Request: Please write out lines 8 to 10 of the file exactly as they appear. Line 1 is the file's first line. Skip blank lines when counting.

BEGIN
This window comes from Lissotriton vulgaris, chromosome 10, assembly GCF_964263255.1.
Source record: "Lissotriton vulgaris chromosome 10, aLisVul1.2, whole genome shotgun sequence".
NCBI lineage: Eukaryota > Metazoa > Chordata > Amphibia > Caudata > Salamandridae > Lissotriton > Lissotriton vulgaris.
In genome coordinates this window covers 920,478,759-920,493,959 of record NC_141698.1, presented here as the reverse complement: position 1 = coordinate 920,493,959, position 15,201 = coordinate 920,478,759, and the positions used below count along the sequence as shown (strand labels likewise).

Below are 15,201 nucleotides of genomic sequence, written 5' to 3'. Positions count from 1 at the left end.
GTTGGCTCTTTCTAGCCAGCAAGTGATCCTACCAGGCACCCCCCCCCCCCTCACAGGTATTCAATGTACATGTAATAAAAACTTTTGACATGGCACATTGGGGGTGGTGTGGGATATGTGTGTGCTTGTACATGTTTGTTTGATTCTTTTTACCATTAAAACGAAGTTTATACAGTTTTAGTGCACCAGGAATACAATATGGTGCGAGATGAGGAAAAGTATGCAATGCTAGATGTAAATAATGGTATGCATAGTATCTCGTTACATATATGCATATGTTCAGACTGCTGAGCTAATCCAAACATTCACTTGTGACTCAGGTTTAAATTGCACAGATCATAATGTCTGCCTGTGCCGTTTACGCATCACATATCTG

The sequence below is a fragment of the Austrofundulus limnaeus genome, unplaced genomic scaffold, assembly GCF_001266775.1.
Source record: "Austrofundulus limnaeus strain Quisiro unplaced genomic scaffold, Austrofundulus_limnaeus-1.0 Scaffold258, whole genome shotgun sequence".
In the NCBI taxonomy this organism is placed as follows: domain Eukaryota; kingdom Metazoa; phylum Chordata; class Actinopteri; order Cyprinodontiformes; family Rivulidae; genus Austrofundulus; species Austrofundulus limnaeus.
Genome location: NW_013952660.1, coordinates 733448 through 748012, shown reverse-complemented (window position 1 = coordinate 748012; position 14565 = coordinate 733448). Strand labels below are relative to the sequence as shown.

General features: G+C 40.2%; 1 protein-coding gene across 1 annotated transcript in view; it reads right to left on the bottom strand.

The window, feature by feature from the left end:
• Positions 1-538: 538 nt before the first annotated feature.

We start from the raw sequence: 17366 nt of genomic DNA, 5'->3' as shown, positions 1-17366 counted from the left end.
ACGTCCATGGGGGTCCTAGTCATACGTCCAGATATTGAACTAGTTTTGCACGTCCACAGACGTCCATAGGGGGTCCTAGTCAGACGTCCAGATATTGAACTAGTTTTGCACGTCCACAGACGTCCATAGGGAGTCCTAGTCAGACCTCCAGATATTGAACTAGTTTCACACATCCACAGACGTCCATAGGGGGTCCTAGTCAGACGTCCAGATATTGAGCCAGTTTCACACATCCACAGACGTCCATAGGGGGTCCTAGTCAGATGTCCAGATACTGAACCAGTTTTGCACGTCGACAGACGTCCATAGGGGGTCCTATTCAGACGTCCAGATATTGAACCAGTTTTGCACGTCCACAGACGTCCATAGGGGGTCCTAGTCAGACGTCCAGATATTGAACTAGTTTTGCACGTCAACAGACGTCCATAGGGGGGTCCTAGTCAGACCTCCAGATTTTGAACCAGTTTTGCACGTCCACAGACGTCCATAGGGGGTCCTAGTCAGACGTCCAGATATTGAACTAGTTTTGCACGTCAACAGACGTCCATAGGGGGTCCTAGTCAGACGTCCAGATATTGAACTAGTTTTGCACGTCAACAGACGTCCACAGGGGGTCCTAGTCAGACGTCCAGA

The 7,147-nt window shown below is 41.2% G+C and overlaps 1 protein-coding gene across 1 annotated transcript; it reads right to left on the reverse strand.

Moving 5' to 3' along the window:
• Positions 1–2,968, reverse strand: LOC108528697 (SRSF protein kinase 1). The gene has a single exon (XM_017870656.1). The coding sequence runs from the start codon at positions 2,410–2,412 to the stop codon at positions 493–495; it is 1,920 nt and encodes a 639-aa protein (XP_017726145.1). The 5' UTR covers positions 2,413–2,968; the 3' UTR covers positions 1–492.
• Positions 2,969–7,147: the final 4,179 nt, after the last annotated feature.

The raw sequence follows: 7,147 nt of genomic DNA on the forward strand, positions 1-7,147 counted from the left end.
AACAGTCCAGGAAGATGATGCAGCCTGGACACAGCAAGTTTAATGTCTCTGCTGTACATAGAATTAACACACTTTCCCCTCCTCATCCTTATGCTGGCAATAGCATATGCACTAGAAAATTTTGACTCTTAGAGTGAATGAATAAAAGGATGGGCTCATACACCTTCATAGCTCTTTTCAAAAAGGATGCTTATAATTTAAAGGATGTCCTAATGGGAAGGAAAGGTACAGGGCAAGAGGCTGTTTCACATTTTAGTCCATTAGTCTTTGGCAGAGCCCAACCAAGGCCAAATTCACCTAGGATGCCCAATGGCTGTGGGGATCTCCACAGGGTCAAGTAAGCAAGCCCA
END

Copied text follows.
Source record: "Austrofundulus limnaeus strain Quisiro unplaced genomic scaffold, Austrofundulus_limnaeus-1.0 Scaffold258, whole genome shotgun sequence".
In the NCBI taxonomy this organism is placed as follows: domain Eukaryota; kingdom Metazoa; phylum Chordata; class Actinopteri; order Cyprinodontiformes; family Rivulidae; genus Austrofundulus; species Austrofundulus limnaeus.
Genome location: NW_013952660.1, coordinates 733448 through 748012, shown reverse-complemented (window position 1 = coordinate 748012; position 14565 = coordinate 733448). Strand labels below are relative to the sequence as shown.